Response of rice to increasing nitrogen rates in five soils with different mineralizable nitrogen levels

Hirzel, J.; Rodriguez, F.

Journal of Plant Nutrition 40(3): 382-390


ISSN/ISBN: 0190-4167
DOI: 10.1080/01904167.2016.1240199
Accession: 066331042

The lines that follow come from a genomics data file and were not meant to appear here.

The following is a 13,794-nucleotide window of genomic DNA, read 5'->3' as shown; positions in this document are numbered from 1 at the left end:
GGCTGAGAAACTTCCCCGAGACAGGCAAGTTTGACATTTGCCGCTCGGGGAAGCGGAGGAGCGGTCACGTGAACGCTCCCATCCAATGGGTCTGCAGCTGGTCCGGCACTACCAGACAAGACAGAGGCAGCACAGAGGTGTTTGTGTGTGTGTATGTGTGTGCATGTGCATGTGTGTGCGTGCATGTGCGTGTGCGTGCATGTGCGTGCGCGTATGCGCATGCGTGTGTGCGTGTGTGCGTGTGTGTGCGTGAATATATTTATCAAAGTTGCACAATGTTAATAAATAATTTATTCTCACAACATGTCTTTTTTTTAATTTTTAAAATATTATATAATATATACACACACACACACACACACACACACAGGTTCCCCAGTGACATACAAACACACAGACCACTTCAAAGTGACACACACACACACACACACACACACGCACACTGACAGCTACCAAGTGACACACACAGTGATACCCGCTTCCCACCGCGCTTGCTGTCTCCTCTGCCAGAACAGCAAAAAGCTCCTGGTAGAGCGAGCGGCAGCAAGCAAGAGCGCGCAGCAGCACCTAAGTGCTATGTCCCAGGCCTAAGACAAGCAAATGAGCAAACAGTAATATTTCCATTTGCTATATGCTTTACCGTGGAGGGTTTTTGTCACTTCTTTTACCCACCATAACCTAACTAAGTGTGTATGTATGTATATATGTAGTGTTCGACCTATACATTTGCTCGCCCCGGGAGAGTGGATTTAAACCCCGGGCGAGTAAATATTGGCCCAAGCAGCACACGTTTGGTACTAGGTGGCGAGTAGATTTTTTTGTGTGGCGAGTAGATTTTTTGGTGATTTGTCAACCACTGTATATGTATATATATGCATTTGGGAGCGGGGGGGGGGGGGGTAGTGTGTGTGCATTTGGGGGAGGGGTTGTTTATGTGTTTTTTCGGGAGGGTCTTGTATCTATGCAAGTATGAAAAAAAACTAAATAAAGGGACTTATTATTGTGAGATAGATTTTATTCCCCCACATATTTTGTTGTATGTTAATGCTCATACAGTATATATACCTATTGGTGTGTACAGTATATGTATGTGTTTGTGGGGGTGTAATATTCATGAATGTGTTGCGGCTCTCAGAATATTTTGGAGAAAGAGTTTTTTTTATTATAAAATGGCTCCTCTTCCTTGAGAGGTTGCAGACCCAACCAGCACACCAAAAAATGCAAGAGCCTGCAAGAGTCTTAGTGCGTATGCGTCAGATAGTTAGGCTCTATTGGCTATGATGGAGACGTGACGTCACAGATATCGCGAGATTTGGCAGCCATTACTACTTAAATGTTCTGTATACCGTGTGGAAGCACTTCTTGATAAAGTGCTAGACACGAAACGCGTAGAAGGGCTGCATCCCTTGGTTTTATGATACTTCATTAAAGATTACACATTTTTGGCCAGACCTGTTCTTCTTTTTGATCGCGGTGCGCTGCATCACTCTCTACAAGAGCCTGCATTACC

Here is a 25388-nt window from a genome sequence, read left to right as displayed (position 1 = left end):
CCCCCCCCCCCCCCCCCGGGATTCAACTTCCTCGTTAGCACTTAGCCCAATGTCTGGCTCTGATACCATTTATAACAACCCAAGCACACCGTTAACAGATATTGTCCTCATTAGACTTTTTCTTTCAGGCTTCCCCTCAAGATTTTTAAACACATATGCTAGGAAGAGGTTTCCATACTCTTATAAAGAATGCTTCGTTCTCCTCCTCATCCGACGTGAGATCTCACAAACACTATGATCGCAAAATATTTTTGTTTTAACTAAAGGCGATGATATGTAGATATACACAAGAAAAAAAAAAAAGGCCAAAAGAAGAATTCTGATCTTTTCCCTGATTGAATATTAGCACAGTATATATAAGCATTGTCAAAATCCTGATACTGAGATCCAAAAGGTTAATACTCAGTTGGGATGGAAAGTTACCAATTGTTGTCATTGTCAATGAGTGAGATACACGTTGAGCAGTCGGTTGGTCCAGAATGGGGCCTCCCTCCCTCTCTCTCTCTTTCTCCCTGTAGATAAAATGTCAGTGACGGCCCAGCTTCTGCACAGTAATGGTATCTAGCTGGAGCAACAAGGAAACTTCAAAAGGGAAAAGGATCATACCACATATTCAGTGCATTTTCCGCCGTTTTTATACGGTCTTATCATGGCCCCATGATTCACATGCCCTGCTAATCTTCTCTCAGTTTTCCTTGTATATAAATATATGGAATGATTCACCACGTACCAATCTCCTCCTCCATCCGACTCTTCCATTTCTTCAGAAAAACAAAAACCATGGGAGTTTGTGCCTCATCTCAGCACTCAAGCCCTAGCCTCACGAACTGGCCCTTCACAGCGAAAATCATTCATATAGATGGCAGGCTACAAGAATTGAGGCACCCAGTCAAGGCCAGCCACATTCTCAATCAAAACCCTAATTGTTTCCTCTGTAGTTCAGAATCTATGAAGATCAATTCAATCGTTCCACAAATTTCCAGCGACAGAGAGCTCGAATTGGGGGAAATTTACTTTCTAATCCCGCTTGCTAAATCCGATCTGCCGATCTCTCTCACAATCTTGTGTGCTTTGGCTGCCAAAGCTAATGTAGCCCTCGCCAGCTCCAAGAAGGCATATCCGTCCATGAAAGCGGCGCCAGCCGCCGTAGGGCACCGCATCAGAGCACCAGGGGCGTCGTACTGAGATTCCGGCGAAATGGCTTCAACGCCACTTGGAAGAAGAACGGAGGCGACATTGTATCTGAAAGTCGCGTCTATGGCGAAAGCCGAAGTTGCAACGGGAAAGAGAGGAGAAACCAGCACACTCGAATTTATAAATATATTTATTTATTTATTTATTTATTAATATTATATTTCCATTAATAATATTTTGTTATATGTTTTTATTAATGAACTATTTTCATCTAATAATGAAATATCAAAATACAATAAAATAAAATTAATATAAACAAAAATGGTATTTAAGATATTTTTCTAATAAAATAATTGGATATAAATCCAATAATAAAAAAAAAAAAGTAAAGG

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Rice is one of the essential foods of the human diet and advances in agronomic crop management, such as nitrogen (N) rate management, can improve productivity and profitability and reduce adverse environmental impacts. Nitrogen fertilization rates in Chile are generally based on crop yield without considering the soil's capacity to supply it. Five rice soils of the Inceptisol, Alfisol, and Vertisol orders in central Chile were incubated at 20 degrees C for 21 d in the 2011-2012 season, and their N mineralization capacity was determined before sowing the rice crop. These soils were cropped in field conditions with rice fertilized with 0, 80, and 160 kg N ha(-1); grain yield, harvest index, and grain sterility were determined. Mineralized N was associated with some chemical properties of each soil, and with the response to N rates in grain yield and grain sterility. Results indicated that the N rates to be used in rice must consider soil N mineralization capacity and crop yield potential. Finally, the best response to the N rates used in this study and the effect on both harvest index and grain sterility was achieved with 80 kg N ha(-1).